You can create yourself as a musician or you can create yourself as a music business. And like we talked about before, businesses like to do business with other businesses.

You can create yourself as a musician or you can create yourself as a music entrepreneur.

It’s not about judgment, or criticism, or what others might say about your self-identification. It’s about living into the possibility you’re now creating.

We can say we’re aspiring, or amateur, or we can begin creating ourselves as professional. “I am someone whose work is valuable, and I get paid for my work.” You can begin living into that possibility now.

This is not about creating some made-up identity or insisting that others see you a certain way. It’s not about victimhood. It’s about being in power. Being rigorous around your language and living into a future that’s created rather than a future by default.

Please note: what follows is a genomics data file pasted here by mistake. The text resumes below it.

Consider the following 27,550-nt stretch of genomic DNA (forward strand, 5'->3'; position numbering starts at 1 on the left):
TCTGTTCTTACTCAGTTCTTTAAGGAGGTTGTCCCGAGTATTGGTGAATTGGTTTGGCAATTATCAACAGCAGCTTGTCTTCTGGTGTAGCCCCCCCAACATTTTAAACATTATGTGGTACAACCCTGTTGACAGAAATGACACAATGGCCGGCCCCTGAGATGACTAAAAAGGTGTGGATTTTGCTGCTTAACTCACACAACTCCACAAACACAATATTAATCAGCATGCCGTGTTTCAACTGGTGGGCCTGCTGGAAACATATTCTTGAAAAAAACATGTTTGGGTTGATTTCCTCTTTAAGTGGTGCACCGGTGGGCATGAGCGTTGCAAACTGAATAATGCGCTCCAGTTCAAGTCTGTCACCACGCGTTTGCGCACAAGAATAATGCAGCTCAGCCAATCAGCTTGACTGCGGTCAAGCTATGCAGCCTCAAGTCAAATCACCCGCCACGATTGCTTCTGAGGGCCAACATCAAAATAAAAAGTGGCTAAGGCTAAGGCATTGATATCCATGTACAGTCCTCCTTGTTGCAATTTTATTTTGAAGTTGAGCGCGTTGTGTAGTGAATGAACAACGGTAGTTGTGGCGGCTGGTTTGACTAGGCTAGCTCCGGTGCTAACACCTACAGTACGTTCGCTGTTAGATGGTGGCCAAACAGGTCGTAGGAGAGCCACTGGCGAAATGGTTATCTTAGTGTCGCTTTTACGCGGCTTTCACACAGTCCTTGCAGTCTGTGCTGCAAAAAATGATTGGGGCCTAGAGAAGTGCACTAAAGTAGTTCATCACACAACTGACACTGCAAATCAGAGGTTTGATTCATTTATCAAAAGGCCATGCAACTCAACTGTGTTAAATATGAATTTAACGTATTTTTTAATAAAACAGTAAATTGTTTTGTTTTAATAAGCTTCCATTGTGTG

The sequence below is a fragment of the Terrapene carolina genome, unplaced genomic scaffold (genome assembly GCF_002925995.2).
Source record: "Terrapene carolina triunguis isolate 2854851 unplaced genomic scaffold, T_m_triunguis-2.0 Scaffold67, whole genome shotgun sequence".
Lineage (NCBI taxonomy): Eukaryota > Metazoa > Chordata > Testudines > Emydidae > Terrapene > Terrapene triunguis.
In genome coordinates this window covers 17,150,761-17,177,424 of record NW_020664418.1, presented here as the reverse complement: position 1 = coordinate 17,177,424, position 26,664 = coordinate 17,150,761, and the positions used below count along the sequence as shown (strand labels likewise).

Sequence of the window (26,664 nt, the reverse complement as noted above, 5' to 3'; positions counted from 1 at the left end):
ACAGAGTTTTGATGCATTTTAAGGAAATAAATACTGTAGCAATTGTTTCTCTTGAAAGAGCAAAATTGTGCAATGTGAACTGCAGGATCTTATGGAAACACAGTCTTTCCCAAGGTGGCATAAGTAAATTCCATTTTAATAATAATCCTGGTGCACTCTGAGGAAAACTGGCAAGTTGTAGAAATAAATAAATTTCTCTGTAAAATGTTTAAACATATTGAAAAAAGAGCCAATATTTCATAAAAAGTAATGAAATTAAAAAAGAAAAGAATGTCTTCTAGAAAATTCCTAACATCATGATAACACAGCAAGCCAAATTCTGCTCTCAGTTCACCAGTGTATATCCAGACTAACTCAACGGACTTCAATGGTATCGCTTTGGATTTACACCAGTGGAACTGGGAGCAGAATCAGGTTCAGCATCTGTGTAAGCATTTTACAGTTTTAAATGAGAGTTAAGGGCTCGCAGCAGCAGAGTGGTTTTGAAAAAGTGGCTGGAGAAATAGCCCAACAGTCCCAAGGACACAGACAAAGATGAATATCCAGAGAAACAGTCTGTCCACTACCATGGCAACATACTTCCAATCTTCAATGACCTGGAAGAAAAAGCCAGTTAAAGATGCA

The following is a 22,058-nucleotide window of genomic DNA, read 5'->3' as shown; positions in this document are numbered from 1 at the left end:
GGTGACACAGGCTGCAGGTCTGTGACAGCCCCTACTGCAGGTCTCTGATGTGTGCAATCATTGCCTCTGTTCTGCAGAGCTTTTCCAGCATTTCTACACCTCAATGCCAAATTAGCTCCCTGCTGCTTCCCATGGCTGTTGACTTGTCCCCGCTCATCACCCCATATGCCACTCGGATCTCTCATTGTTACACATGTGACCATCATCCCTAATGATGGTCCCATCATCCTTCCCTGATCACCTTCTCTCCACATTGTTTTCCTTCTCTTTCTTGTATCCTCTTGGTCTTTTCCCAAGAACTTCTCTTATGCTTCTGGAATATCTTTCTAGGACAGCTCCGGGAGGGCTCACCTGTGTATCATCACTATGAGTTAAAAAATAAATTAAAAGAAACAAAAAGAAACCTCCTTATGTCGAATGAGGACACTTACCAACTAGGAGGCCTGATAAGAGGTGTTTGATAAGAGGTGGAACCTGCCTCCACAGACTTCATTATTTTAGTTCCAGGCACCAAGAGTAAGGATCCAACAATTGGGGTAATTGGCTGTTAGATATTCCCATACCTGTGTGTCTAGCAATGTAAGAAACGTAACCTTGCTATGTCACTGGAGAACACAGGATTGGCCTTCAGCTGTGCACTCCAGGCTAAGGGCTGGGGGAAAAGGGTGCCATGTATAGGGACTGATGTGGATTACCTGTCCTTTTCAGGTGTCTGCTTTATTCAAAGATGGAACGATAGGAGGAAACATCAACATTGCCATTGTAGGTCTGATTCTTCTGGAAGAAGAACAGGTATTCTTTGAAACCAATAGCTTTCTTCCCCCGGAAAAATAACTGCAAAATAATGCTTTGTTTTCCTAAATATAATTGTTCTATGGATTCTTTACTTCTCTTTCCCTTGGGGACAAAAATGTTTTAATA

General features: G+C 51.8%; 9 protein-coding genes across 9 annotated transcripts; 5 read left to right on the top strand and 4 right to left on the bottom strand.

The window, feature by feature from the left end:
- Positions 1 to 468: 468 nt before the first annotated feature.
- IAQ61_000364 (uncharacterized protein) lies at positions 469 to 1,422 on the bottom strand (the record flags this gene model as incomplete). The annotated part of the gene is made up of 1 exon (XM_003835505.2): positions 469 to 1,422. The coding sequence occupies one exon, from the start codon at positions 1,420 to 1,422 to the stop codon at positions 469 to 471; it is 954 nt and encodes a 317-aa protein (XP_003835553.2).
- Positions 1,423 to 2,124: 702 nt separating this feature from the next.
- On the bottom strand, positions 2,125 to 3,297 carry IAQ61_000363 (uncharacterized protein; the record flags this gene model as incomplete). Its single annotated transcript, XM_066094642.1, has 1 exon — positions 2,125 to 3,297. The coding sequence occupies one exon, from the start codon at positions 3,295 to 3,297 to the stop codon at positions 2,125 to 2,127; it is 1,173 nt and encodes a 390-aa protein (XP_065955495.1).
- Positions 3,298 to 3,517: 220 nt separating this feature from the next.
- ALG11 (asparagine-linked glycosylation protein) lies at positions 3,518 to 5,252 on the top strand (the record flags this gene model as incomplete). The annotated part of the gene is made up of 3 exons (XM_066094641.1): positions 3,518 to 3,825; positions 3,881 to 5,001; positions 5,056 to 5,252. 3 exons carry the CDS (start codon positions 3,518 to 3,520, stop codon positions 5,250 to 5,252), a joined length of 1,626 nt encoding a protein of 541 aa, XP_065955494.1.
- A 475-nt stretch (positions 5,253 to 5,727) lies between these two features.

I’ve been asked before “Why music entrepreneurship?”

And I respond by saying, “Because it sounds like something you’d want to identify as. It’s empowering.”

But again, it’s not just about identification. If promises and requests don’t follow, then there is no power in the creation. It’s about living into the world you’re creating. That’s the part that I want you to get.

For a proven, step-by-step framework in cracking the code to independent music career success, and additional in-depth insights into making your passion sustainable and profitable, be sure to pick up my best-selling guide, The Music Entrepreneur Code.